Getting a Grip on Open Source Software Proliferation

Steve Hamm

As open source software penetrates ever deeper in to corporate America, a potential crisis looms. There are all sorts of licenses and therefore all sorts of rules for how different open source packages can be used. As a result, companies not only have to track the many pieces of software floating around in their organizations but also keep all the rules straight. It's relatively easy if they're using one thing - say Linux. But, beyond that, the headaches ensue. The way to head off trouble is to simplify licenses, pare down the number of licenses, and automate the tracking of software. Fortunately for corporations, open source mavens have been hard at work on all three.

Earlier this week, the Open Source Initiative, the governing body for open source licenses, launched an effort to pare down the number of actively used licenses by bestowing preferred status on a handful of the 50 licenses it has already approved. In addition, it's setting up a more selective system for screening new licenses.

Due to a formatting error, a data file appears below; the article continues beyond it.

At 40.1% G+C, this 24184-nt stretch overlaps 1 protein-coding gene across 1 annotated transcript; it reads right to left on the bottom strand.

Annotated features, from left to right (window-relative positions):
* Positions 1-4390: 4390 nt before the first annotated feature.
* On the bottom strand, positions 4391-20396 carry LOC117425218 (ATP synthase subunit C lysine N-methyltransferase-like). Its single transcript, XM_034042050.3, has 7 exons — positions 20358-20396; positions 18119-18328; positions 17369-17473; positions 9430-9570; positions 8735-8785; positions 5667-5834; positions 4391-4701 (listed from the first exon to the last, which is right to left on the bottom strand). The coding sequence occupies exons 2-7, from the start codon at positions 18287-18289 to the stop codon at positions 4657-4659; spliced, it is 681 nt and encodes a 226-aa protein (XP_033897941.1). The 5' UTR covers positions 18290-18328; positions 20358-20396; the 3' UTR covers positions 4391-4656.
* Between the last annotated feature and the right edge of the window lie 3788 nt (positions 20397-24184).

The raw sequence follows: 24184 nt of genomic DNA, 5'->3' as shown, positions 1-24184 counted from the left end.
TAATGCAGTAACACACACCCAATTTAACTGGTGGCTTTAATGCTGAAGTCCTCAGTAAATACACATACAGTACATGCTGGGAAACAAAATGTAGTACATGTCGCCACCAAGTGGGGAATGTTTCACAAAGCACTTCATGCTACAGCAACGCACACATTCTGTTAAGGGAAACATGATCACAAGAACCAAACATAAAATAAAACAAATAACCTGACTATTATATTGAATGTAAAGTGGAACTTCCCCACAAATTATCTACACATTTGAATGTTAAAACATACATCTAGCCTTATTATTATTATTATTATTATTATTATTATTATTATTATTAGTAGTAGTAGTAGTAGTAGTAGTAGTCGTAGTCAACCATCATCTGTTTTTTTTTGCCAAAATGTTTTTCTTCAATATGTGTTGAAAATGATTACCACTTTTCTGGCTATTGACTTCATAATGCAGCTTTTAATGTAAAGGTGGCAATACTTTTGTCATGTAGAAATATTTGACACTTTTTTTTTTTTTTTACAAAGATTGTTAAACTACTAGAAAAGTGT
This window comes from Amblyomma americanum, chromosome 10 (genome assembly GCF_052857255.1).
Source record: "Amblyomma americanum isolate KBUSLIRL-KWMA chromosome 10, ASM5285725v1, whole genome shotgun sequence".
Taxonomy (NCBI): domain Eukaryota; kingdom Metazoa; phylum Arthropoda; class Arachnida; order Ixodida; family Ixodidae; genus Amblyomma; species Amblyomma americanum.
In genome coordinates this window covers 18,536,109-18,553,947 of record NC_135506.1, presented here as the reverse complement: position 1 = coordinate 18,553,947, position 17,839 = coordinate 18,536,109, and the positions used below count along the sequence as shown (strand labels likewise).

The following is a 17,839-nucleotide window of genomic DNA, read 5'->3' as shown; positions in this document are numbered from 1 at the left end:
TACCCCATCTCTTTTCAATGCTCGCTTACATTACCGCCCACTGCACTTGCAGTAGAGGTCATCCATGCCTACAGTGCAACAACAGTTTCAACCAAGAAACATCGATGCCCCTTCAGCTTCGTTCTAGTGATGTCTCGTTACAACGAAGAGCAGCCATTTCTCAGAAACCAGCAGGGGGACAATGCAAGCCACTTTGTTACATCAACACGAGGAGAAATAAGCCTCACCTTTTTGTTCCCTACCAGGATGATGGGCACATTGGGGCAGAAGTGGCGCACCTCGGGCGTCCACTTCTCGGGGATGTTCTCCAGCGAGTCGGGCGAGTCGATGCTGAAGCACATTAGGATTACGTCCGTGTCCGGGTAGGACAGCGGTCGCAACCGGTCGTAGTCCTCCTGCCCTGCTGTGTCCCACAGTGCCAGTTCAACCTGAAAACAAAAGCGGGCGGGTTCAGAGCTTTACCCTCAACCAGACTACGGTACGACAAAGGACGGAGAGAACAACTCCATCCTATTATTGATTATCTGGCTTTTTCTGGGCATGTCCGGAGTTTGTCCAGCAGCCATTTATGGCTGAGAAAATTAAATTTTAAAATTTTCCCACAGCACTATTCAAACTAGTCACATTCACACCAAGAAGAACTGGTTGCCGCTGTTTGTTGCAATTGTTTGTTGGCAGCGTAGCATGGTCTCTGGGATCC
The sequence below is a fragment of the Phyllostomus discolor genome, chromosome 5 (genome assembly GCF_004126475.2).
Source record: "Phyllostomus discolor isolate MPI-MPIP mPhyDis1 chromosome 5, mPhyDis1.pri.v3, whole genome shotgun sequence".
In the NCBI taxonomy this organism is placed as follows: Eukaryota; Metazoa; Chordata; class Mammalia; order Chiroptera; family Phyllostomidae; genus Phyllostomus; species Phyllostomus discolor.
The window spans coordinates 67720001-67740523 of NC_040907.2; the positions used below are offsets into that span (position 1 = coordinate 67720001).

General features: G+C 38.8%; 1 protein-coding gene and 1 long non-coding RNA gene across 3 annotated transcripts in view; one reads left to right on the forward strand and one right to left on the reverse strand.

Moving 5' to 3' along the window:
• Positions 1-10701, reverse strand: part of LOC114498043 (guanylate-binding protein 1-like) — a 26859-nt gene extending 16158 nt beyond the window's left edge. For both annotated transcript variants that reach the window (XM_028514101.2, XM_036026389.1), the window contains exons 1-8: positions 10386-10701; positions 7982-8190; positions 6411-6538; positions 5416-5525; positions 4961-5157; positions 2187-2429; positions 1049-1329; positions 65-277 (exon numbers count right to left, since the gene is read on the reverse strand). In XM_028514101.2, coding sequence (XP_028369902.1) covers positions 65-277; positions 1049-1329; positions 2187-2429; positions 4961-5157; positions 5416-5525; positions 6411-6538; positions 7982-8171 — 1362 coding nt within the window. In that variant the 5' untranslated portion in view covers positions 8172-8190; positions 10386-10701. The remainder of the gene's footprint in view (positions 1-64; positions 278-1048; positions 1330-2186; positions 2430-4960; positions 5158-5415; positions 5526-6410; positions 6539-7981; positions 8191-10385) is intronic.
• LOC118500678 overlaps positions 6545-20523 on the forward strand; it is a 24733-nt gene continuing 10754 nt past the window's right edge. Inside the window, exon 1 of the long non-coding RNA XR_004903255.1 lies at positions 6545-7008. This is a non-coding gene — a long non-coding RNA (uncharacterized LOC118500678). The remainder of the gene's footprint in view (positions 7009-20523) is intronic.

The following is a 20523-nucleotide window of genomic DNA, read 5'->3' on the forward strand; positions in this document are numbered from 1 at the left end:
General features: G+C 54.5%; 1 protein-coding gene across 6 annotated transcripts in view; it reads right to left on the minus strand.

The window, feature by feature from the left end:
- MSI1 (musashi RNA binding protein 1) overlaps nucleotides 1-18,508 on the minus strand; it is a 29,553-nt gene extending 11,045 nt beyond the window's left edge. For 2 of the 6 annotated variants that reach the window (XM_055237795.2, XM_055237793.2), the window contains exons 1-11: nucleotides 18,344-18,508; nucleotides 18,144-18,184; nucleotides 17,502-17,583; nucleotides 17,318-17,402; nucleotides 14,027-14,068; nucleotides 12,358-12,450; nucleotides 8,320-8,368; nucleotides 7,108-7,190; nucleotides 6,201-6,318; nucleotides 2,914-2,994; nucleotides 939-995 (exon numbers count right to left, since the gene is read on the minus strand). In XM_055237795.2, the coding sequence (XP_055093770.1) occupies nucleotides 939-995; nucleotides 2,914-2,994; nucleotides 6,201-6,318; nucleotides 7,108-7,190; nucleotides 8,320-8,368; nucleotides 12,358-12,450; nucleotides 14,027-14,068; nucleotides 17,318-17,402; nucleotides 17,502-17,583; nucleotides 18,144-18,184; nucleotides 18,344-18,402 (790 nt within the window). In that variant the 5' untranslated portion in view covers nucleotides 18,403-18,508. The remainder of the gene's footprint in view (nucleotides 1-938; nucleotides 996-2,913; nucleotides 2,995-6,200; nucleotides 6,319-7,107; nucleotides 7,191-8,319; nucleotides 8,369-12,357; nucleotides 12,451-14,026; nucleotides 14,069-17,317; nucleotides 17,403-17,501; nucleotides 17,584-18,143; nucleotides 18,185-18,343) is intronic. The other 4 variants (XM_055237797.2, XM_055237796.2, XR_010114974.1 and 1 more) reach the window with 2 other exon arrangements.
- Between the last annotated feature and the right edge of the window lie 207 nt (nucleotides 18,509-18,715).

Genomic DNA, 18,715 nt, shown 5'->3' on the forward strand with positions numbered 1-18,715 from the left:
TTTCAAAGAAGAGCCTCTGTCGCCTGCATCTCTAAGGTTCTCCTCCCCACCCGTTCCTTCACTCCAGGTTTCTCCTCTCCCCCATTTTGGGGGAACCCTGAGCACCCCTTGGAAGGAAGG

At the same time, tech leaders are pushing to come up with licenses that are simpler and less restrictive. Sun Microsystems, for instance, has written its own, called the Common Development and Distribution License, that gives corporate users and software developers considerable latitude when they use the open source version of Sun's Solaris operating system. Here's Sun President Jonathan Schwartz' explanation of why they went that way.

The automated tracking stuff got its start on a beach in Cancun in 2002. Serial entrepreneur Doug Levin was "relaxing" on the beach by reading Martin Fink's The Business and Economics of Linux and Open Source. Even then, Fink, who is Hewlett Packard's vice president for Linux, foresaw the coming license-proliferation problem. Levin spotted a solution: products for detecting and managing open source packages. He ran off to his hotel room and pounded out 255 PowerPoint slides that laid the foundation for Black Duck Software.

Jump ahead to now. Black Duck just came out with its fourth product, an on-line service for managing open source software. It's based on the same technology as the company's flagship product, protexIP Development, which came out a year ago and which customers install on their own computers. The technology scans software packages to detect the presence of open-source software, determines its origins, tracks licensing requirements, and helps developers manage all the moving parts. To convince people they need his products, Levin asks them to hand over sample chunks of software, and he puts it to the test. "We almost always find something rude," says Levin.

Irony alert! Black Duck's products are mostly made with propriety software. For those who want a basic open-source detector and don't want to pay for, it try OSI founder Eric Raymond's Comparator.

Before it's here, it's on the Bloomberg Terminal.